Pontins Holiday Camp, on the south coast of England, is the epitome of the post-war, utilitarian, no-frills working-class destination. Its squat, two-story chalet-blocks—as redolent of the prison-camp as the cheap motel—house cramped living spaces with bolted-down furniture, pay-as-you-go electricity metres, and low-quality fixtures, all penned in by battered railings with flaking paint. The nub of the camp is the entertainment complex, which features flashing coin-hungry fruit machines, video games, fast-food outlets, a garish faux-cockney pub, and night-club areas on two different floors—usually enlivened by the sounds of karaoke, tawdry pop-dance hits, and faded crooners on the nostalgia circuit.
In other words, it’s not the kind of place you would expect to see turned over for a couple of weekends a year to thousands of alternative music fans. Then again, ATP has never been your average concert promoter. With regular high-profile, multi-act shows in both the US and the UK, ATP instinctively capitalises on the eclectic musical consciousness borne from broadband internet collections and peer-to-peer file-sharing—a new musical terrain where free jazz and noise get along just fine with folk and garage rock. An ATP event is the best chance for music fans to see all the bands that matter to them in one place.
All Tomorrow's Parties: United Sounds of ATP, Weekend 1 Featuring Devendra Banhart, Comets on Fire,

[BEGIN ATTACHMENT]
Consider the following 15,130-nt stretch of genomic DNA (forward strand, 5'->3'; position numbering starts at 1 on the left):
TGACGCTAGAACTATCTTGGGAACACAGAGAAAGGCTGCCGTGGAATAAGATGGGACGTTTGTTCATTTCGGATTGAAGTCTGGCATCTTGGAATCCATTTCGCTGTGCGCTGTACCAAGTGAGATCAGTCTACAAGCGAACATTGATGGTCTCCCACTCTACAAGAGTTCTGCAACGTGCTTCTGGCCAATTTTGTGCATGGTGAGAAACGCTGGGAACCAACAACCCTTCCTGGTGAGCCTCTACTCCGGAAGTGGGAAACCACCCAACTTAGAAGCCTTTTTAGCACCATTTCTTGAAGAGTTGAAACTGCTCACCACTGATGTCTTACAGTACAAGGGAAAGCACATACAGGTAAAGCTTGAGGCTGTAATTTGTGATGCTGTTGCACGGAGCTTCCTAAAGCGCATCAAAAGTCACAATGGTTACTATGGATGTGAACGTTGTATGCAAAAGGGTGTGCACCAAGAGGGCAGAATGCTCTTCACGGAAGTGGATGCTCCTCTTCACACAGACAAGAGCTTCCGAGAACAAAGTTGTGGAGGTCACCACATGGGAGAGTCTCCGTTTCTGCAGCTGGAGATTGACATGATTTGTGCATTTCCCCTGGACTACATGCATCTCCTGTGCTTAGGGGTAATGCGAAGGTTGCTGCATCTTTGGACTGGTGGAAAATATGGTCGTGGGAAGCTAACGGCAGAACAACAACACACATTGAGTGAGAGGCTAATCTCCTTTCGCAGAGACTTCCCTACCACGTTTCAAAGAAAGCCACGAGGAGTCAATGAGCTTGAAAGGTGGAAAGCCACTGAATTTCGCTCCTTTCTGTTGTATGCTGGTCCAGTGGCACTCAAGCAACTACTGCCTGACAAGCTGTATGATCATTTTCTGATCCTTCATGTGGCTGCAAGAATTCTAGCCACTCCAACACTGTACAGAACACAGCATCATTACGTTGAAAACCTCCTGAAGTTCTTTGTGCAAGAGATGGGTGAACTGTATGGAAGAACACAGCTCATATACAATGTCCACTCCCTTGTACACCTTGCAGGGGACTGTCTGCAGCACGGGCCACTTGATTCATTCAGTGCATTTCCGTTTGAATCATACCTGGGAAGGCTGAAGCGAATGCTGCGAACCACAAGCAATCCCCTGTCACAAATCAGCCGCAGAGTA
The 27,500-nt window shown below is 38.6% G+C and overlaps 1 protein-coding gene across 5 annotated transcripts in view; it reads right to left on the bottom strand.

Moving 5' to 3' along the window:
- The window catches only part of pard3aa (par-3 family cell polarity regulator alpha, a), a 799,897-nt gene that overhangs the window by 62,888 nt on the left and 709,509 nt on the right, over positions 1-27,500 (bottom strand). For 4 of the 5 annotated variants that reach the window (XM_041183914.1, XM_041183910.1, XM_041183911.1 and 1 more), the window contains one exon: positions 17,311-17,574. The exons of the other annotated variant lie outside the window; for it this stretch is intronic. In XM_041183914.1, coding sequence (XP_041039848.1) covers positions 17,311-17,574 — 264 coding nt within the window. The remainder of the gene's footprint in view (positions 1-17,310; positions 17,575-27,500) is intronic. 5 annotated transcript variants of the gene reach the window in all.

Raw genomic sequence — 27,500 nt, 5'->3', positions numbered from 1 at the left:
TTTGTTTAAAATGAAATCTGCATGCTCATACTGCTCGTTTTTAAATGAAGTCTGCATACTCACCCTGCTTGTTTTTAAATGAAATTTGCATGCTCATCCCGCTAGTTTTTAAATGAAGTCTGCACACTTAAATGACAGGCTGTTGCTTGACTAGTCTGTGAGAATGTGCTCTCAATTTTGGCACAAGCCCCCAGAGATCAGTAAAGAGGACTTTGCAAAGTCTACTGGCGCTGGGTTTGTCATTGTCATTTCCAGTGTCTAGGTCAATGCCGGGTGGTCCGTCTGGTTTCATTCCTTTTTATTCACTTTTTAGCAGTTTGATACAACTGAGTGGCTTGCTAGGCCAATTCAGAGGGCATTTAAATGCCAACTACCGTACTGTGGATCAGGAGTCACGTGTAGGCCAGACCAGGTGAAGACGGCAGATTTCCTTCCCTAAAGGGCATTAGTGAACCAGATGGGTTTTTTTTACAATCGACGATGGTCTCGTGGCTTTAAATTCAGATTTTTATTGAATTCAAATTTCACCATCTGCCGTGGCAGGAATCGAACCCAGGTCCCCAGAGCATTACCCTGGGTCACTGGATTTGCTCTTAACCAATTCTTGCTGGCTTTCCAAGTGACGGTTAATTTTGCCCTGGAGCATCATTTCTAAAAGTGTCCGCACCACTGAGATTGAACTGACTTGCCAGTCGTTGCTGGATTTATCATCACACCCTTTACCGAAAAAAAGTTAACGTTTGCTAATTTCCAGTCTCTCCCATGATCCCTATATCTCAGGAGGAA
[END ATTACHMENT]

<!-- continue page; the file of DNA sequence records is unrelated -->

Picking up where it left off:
31 Dec 1969: Camber Sands Holiday Centre Rye, UK
In this respect, Weekend 1 of United Sounds of ATP didn’t disappoint. As the name suggests, there was a marked emphasis on American acts. Each day’s line-up was curated by the headliner, and as a result, had a distinct flavor. Friday was organised by grunge survivors Mudhoney; Saturday belonged to art-punk agitators Yeah Yeah Yeahs; and Sunday nestled under the ubiquitous gaze of new-folk troubadour Devendra Banhart. In terms of programming, this trifecta roughly corresponded to the genres of rock, experimental, and folk music, respectively. The weekend’s trajectory suggested something like “rock-the-fuck-out, weird-the-fuck-out, and mellow-the-fuck-out.”
And the beauty is, it worked like a charm. To its eternal credit, much of the event’s success laid with the punters. It’s rare to encounter such a large number of good-natured, intelligent, and considerate individuals. No shell-suited moochers here, trying to knock out moody pills and rip people off. This was a middle-class, university-educated crowd of right-minded liberals gathered in strangely ironic surroundings to enjoy the unspoken fraternity of insider knowledge that comes from digging the bands that don’t do talk-shows.
Case in point: have you ever experienced a furious Friday night mosh-pit where every boisterous bump into your neighbour is accompanied by a friendly apology? Perhaps it’s the legacy of ‘90s, ecstasy-fuelled clubbing. Maybe it’s just innate English reserve. Whatever it is, it made for a super-relaxed atmosphere, where everyone could let down their guard, stop being cool, and get on with the serious business of checking out the music.
And there was a hell of a lot to choose from. With two stages running almost continuously from 3 pm to 1 am, any review is going to be limited by the personal choices of the reviewer. In that spirit, what follows are my highlights.
The Friday night rock-out really kicked into gear with the frenzied, good-time celebration of Total Sound Group Direct Action Committee: utterly infectious energy designed to incubate sympathetic action in its audience. With Mike Carroll letting roar some honest blues-hollerin’ and Tim Kerr handing his guitar out to the audience for some random pummelling, it was hard not to love them.